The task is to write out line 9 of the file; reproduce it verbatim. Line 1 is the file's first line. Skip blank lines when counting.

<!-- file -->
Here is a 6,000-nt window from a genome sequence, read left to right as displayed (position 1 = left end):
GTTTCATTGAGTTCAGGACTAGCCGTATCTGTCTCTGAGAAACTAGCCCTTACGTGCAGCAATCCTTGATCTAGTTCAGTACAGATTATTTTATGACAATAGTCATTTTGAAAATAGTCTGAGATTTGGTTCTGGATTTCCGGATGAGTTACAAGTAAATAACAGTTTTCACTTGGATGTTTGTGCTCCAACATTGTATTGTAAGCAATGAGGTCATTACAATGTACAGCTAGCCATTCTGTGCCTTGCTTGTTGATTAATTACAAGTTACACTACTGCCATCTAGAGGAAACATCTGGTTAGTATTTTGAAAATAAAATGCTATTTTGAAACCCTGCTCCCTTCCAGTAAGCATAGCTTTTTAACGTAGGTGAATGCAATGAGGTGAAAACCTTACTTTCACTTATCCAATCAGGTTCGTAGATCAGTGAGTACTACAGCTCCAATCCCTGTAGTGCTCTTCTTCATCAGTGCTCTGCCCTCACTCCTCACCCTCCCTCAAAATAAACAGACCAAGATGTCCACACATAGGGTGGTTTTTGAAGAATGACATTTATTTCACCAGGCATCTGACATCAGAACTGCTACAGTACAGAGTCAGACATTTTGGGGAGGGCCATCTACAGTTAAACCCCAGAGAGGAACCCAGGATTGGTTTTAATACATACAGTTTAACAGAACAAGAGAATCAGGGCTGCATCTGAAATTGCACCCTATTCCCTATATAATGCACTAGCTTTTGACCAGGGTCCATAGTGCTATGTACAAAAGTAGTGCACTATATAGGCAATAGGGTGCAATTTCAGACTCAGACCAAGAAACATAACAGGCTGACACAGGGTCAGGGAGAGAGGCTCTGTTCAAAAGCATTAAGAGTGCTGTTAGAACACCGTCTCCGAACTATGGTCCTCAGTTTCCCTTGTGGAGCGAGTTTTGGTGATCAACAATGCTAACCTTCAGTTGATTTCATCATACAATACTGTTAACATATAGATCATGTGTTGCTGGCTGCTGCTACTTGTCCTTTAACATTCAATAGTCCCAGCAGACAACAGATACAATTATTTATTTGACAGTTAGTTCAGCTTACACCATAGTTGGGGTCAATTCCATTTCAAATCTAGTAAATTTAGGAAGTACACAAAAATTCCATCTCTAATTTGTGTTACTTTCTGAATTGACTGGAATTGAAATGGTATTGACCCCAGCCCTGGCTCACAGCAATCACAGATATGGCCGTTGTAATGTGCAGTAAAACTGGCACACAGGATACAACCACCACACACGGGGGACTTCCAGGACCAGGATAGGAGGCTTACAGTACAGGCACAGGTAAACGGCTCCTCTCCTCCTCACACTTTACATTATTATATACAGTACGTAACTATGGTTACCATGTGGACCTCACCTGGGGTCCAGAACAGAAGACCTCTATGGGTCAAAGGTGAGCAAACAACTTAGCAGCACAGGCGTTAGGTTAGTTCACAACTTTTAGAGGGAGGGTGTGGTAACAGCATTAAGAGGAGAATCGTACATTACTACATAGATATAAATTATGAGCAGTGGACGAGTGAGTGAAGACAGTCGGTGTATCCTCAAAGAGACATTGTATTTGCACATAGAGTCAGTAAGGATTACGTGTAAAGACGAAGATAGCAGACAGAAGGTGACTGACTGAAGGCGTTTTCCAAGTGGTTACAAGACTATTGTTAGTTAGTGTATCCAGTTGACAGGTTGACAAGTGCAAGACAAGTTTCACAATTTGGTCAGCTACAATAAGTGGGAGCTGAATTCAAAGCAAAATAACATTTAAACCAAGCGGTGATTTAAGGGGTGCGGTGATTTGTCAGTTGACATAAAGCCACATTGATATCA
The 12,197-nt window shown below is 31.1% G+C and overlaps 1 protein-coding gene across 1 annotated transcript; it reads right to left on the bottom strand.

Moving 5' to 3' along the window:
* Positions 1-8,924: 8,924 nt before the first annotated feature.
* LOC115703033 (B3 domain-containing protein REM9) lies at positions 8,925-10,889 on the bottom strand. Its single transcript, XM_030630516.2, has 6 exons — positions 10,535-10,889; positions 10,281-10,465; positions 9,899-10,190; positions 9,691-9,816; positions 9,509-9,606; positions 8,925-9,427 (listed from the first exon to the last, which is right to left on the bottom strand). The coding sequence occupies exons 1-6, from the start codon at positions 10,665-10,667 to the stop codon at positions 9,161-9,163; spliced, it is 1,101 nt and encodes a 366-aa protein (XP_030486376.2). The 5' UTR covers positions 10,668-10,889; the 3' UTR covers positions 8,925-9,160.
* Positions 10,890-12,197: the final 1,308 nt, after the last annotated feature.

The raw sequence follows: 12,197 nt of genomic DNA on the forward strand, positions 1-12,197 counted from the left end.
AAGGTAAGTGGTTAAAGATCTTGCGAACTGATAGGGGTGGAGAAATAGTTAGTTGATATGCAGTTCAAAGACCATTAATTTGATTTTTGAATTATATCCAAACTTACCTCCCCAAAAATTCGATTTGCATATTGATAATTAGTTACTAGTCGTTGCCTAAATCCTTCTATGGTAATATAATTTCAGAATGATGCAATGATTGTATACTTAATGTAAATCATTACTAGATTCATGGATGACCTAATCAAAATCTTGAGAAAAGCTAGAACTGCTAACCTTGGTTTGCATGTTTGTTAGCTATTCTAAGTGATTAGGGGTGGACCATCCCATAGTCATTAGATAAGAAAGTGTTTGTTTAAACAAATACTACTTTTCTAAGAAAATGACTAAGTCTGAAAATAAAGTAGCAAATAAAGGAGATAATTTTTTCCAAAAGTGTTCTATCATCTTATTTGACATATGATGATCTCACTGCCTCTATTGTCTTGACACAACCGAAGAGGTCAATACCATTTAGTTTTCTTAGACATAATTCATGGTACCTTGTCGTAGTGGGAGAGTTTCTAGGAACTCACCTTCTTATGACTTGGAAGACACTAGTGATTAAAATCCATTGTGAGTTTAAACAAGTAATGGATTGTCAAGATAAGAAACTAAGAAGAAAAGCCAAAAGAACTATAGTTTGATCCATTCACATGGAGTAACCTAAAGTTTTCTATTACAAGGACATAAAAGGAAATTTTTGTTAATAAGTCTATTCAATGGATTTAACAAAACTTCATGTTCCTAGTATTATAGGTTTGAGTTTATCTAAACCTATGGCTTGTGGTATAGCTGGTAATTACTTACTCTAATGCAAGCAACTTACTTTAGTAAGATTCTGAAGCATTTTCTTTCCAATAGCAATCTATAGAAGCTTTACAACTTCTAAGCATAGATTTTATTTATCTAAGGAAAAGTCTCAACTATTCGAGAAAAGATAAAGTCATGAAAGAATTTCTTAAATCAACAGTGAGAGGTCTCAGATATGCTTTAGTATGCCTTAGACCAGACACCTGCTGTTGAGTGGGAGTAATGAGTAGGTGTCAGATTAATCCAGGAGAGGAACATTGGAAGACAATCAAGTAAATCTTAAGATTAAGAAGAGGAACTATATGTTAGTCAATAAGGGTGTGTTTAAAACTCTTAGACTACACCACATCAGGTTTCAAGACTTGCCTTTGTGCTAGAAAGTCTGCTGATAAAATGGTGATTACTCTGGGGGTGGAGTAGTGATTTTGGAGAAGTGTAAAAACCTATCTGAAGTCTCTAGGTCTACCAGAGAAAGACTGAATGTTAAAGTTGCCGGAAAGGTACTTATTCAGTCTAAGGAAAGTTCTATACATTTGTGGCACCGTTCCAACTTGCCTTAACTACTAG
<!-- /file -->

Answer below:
AAGGTAAGTGGTTAAAGATCTTGCGAACTGATAGGGGTGGAGAAATAGTTAGTTGATATGCAGTTCAAAGACCATTAATTTGATTTTTGAATTATATCCAAACTTACCTCCCCAAAAATTCGATTTGCATATTGATAATTAGTTACTAGTCGTTGCCTAAATCCTTCTATGGTAATATAATTTCAGAATGATGCAATGATTGTATACTTAATGTAAATCATTACTAGATTCATGGATGACCTAATCAAAATCTTGAGAAAAGCTAGAACTGCTAACCTTGGTTTGCATGTTTGTTAGCTATTCTAAGTGATTAGGGGTGGACCATCCCATAGTCATTAGATAAGAAAGTGTTTGTTTAAACAAATACTACTTTTCTAAGAAAATGACTAAGTCTGAAAATAAAGTAGCAAATAAAGGAGATAATTTTTTCCAAAAGTGTTCTATCATCTTATTTGACATATGATGATCTCACTGCCTCTATTGTCTTGACACAACCGAAGAGGTCAATACCATTTAGTTTTCTTAGACATAATTCATGGTACCTTGTCGTAGTGGGAGAGTTTCTAGGAACTCACCTTCTTATGACTTGGAAGACACTAGTGATTAAAATCCATTGTGAGTTTAAACAAGTAATGGATTGTCAAGATAAGAAACTAAGAAGAAAAGCCAAAAGAACTATAGTTTGATCCATTCACATGGAGTAACCTAAAGTTTTCTATTACAAGGACATAAAAGGAAATTTTTGTTAATAAGTCTATTCAATGGATTTAACAAAACTTCATGTTCCTAGTATTATAGGTTTGAGTTTATCTAAACCTATGGCTTGTGGTATAGCTGGTAATTACTTACTCTAATGCAAGCAACTTACTTTAGTAAGATTCTGAAGCATTTTCTTTCCAATAGCAATCTATAGAAGCTTTACAACTTCTAAGCATAGATTTTATTTATCTAAGGAAAAGTCTCAACTATTCGAGAAAAGATAAAGTCATGAAAGAATTTCTTAAATCAACAGTGAGAGGTCTCAGATATGCTTTAGTATGCCTTAGACCAGACACCTGCTGTTGAGTGGGAGTAATGAGTAGGTGTCAGATTAATCCAGGAGAGGAACATTGGAAGACAATCAAGTAAATCTTAAGATTAAGAAGAGGAACTATATGTTAGTCAATAAGGGTGTGTTTAAAACTCTTAGACTACACCACATCAGGTTTCAAGACTTGCCTTTGTGCTAGAAAGTCTGCTGATAAAATGGTGATTACTCTGGGGGTGGAGTAGTGATTTTGGAGAAGTGTAAAAACCTATCTGAAGTCTCTAGGTCTACCAGAGAAAGACTGAATGTTAAAGTTGCCGGAAAGGTACTTATTCAGTCTAAGGAAAGTTCTATACATTTGTGGCACCGTTCCAACTTGCCTTAACTACTAG